How does Fiasp work?
Insulin, including insulin aspart, exert their action by binding to insulin receptors. Receptor-bound insulin lowers blood glucose by facilitating the cellular uptake of glucose into skeletal muscle and adipose tissue and inhibiting the output of glucose from the liver. Insulin inhibits lipolysis in the adipocyte, inhibits proteolysis, and enhances protein synthesis.
Dosage and How to Use
Fiasp is available as an injection in the following dosages and forms
- 100 units/ml (U-100)
- 10 ml multiple dose vial
- 3 ml single-patient-use Fiasp FlexTouch pen
General dosing information
- Fiasp dosages should be based on the patient’s metabolic needs, blood glucose monitoring results, and glycemic control goal.
- Dose adjustments may be needed when switching from another insulin, changes in physical activity, changes in medications, changes in meal patterns, and other factors.
Important administration information
- Always check the insulin label before administration
- Visually inspect for particulates or discoloration. Only use Fiasp if it is clear and colorless
- Do not ever administer Fiasp intramuscularly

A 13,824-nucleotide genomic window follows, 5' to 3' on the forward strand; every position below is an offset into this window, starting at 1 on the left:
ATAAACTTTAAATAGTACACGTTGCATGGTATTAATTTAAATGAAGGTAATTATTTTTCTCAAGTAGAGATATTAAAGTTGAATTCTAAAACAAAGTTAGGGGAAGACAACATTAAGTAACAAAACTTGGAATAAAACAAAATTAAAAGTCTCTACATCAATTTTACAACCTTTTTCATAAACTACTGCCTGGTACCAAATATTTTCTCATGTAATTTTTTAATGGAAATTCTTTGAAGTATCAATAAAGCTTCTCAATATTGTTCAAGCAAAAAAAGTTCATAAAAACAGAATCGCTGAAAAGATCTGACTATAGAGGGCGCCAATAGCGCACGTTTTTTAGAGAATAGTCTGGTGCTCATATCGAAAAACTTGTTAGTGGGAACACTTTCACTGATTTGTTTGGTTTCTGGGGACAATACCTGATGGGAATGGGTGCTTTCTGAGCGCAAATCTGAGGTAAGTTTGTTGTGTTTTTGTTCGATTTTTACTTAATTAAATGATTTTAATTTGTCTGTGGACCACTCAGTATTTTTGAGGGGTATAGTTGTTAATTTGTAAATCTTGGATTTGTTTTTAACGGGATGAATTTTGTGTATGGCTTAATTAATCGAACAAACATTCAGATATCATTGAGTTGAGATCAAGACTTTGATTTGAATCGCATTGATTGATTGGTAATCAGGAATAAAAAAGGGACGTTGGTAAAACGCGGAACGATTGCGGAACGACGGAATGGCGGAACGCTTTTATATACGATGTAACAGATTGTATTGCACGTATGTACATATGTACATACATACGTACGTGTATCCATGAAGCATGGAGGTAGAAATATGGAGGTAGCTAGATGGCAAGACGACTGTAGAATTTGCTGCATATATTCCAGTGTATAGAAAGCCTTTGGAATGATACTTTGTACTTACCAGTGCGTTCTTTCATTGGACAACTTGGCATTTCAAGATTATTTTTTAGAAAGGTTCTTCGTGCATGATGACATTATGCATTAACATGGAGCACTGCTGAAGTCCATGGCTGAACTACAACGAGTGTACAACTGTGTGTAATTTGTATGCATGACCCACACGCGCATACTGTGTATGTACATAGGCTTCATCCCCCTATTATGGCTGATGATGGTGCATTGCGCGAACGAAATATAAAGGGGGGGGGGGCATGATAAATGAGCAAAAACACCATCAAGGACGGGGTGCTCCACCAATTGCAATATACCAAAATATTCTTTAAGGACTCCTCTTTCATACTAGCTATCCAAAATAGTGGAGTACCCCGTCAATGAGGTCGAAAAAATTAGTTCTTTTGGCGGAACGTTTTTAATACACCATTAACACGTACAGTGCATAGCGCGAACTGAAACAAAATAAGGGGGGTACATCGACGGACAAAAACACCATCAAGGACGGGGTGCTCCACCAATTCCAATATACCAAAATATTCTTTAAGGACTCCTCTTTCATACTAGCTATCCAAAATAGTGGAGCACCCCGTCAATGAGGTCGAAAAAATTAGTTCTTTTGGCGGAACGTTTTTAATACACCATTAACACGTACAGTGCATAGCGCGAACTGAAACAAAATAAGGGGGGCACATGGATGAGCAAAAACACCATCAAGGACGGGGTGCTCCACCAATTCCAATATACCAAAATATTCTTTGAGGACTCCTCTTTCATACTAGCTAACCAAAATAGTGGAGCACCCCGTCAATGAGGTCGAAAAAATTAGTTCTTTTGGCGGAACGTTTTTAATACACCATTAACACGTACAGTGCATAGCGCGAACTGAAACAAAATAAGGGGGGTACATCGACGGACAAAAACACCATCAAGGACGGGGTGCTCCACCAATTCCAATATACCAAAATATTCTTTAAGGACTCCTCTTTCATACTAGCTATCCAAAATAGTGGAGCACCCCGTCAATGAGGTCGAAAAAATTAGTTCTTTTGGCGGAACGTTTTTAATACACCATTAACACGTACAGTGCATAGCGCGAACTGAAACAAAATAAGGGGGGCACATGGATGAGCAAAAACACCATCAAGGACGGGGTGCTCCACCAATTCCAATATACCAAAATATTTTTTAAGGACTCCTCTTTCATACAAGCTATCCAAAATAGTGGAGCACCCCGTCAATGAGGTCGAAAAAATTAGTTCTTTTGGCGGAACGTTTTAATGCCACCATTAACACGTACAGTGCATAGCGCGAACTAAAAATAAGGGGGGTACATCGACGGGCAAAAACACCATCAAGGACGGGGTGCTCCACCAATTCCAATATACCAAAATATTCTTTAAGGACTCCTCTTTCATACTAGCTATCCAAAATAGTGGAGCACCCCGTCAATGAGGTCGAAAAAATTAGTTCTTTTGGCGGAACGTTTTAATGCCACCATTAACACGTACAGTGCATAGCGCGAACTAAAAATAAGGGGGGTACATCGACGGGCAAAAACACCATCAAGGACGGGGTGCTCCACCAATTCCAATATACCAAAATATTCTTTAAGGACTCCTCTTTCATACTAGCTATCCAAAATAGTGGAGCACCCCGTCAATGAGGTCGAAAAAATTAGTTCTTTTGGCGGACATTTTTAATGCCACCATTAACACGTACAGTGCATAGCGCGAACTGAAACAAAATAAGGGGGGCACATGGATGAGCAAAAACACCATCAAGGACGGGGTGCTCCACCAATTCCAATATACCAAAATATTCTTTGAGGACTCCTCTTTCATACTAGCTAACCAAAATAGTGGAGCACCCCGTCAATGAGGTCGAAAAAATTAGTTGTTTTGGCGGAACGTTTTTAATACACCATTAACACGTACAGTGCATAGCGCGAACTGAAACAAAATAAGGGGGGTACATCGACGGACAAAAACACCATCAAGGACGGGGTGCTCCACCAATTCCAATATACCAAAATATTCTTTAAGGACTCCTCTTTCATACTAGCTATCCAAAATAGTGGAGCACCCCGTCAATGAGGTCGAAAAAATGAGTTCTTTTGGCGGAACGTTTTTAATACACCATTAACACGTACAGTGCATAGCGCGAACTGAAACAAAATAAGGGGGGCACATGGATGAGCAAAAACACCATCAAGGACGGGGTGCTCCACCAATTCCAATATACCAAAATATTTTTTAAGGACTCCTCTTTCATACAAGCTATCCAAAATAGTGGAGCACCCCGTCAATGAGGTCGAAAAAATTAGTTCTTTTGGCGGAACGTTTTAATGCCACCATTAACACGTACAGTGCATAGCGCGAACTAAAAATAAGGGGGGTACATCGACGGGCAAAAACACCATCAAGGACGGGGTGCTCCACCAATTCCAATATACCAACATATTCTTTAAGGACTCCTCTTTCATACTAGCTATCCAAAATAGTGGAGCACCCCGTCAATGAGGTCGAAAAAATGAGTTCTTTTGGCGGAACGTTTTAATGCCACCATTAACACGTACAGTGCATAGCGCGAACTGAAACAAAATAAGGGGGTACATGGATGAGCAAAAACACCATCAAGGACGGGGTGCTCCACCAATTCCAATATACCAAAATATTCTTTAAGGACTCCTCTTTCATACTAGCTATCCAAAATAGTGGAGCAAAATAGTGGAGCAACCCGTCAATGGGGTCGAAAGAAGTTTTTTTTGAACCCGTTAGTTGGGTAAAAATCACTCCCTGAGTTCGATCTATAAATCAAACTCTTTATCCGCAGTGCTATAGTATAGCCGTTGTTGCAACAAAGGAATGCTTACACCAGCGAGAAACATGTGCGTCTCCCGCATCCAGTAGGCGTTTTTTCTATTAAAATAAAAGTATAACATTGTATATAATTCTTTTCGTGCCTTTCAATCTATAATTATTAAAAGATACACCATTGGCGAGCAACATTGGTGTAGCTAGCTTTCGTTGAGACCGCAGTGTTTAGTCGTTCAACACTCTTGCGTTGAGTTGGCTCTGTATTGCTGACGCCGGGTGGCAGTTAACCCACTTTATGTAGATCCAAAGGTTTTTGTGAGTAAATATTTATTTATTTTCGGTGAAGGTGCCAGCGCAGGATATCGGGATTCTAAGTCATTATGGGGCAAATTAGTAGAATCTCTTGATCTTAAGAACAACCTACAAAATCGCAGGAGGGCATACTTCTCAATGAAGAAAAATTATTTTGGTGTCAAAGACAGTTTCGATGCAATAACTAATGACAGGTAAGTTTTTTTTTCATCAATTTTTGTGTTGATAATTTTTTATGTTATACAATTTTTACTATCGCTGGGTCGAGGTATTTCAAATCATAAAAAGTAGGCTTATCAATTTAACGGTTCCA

- Do not dilute or mix Fiasp with any other insulin products or solutions, except infusion fluids
- Always use a new needle for each injection
- Inject Fiasp at or within 20 minutes after starting a meal subcutaneously into the abdomen, upper arm, or thigh.
- Rotate injection sites within the same region at each injection to reduce the risk of lipodystrophy
- Fiasp given by subcutaneous injection should generally be used in regimens with intermediate or long-acting insulin
- Instruct patients on basal-bolus treatment who forget a mealtime dose to monitor their blood glucose level to decide if an insulin dose is needed and to resume their usual dosing schedule at the next meal
- Unused Fiasp vials should be stored between 2° to 8°C (36° to 46°F) in a refrigerator, but not in or near a freezing compartment.
- Fiasp should not be drawn into a syringe and stored for later use. Only use the product if it has a clear and almost colorless appearance.
Fiasp FlexTouch Pens
- Always remove the needle after injection and store FlexTouch pens without a needle attached.
Storage conditions for vials and Fiasp FlexTouch pens are summarized below: